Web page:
Saturday, December 7, 2013

Coal Dust Kisses by Will Ferguson

Coal Dust Kisses: A Christmas Memoir
by Will Ferguson
Viking Canada, 2010
57 pages

Evidence that science doesn't know everything: Science will tell you that the Northern Lights are silent, cherry blossoms have no scent, and the likelihood of Santa Claus actually existing is low, to say the least.

But in each case I can assert the opposite, just as firmly and with something approaching empirical certainty. For I have heard the Northern Lights, caught the scent of cherry blossoms on the wind, and seen the evidence for Santa Claus firsthand - in the mirror, written on my very skin, a faint but undeniable smudge, Christmas, made manifest.

So begins Will Ferguson's very short and very charming little Christmas memoir. The first thing that struck me was the writing. I've never read anything by Will Ferguson before, though he comes highly recommended by many both for his nonfiction and his fiction. The reputation, if this tiny slice of holiday life is to be trusted, is well-earned. Not only does he write with clarity and gentle humour, his turn of phrase is graceful. His writing feels good to read.

(Or perhaps I am just partial to it because in this little informal piece he uses a lot of parentheses, and we all know how fond I am of parenthetical asides.)

As one might expect from a book that is a scant 57 pages long, there isn't a lot here to write about. I read this with one of my book clubs and we didn't have a lot of discussion on the book itself, though we went a lot of tangential directions from it. Ferguson is talking about Christmases he remembers, tradition, and family; he is drawing a faint arc from his great-grandfather in Cape Breton, west with his grandfather, and around the world with Ferguson himself, then back to Western Canada with his own children. There is, because this is a book about family and tradition, a slight melancholy to accompany the sweet and the gently funny. One gets the impression that Ferguson is working through something, not just writing for the benefit of the holiday reader. Or solely for the benefit of his own boys, though one gets the impression that this is a book written specifically for them and the dedication confirms it.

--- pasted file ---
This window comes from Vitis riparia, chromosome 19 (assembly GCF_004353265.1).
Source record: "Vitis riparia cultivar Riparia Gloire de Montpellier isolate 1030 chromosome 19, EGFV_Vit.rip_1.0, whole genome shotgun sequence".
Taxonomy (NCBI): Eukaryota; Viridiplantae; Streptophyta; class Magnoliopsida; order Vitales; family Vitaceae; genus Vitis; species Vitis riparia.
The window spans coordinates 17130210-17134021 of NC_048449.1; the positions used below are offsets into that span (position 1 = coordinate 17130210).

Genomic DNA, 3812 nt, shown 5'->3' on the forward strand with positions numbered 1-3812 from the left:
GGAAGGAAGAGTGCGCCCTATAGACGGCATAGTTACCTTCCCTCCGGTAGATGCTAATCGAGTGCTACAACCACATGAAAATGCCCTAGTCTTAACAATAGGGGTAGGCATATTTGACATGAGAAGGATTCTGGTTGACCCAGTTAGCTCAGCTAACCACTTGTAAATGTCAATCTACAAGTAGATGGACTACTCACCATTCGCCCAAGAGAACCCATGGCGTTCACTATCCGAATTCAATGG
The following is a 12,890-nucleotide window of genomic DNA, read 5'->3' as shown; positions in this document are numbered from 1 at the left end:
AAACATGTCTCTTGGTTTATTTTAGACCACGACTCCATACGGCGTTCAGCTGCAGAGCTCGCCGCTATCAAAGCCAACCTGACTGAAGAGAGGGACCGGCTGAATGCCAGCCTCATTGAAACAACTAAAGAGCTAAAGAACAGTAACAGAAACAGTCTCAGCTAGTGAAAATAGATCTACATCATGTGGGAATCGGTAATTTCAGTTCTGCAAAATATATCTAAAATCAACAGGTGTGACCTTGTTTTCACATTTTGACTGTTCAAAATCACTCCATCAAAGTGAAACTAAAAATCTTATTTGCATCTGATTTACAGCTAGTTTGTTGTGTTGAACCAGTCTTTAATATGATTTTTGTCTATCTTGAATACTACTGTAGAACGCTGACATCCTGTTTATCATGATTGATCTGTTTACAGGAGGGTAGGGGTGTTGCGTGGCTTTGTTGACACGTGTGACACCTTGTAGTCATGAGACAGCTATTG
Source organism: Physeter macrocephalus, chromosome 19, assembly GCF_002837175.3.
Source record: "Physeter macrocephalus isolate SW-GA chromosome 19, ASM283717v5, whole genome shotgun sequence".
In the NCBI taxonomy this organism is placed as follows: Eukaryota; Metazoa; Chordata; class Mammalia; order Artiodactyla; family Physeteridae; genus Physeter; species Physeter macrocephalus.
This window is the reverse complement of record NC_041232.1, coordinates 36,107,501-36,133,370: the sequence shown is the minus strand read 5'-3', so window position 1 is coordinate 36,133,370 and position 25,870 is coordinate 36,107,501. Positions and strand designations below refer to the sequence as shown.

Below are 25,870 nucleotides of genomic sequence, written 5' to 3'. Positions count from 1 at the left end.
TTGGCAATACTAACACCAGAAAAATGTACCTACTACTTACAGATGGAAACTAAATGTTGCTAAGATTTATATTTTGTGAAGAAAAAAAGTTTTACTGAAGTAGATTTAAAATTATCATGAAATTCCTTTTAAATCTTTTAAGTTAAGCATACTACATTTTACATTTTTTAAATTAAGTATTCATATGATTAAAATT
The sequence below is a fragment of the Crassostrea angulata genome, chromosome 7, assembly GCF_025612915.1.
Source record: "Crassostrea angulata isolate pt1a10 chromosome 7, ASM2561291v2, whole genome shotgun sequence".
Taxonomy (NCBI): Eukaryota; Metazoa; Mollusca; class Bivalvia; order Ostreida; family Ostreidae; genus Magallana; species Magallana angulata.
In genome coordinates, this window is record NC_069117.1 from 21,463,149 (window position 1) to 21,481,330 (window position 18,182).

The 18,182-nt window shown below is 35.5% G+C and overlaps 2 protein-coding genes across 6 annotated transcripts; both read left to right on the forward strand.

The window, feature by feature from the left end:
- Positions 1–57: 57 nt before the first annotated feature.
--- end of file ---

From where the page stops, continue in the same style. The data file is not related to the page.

This is, though, a book that couldn't have been any longer. I didn't really want more. (As one of our members said, "Sometimes I wondered... what's the point of this book?") Well, it's a memoir. It's someone telling stories and making that telling look very easy, writing with an ease that if I know anything about writing is anything but easy. But any longer would have been more than necessary, would have made it less enjoyable and more work to read. Its aim isn't just to entertain, though it does that, nor is it to make the reader think, though it does that too at points. It's a sweet little record, a sharing of something special. You are being let in on the story, allowed to peek through the frosty window, just for a little moment in time.

Enjoyable, not unmissable. If you like a little amusing holiday reading that won't take long (perfect for such a busy time of year, really) go ahead and pick this up. It's liable to make you laugh out loud, and it may make you think about the traditions that surround this time of year, that seem so vital to our own holiday experiences, and how those come about and how those change over time. I will certainly be reading more of Ferguson's work; perhaps one of his travel memoirs next.

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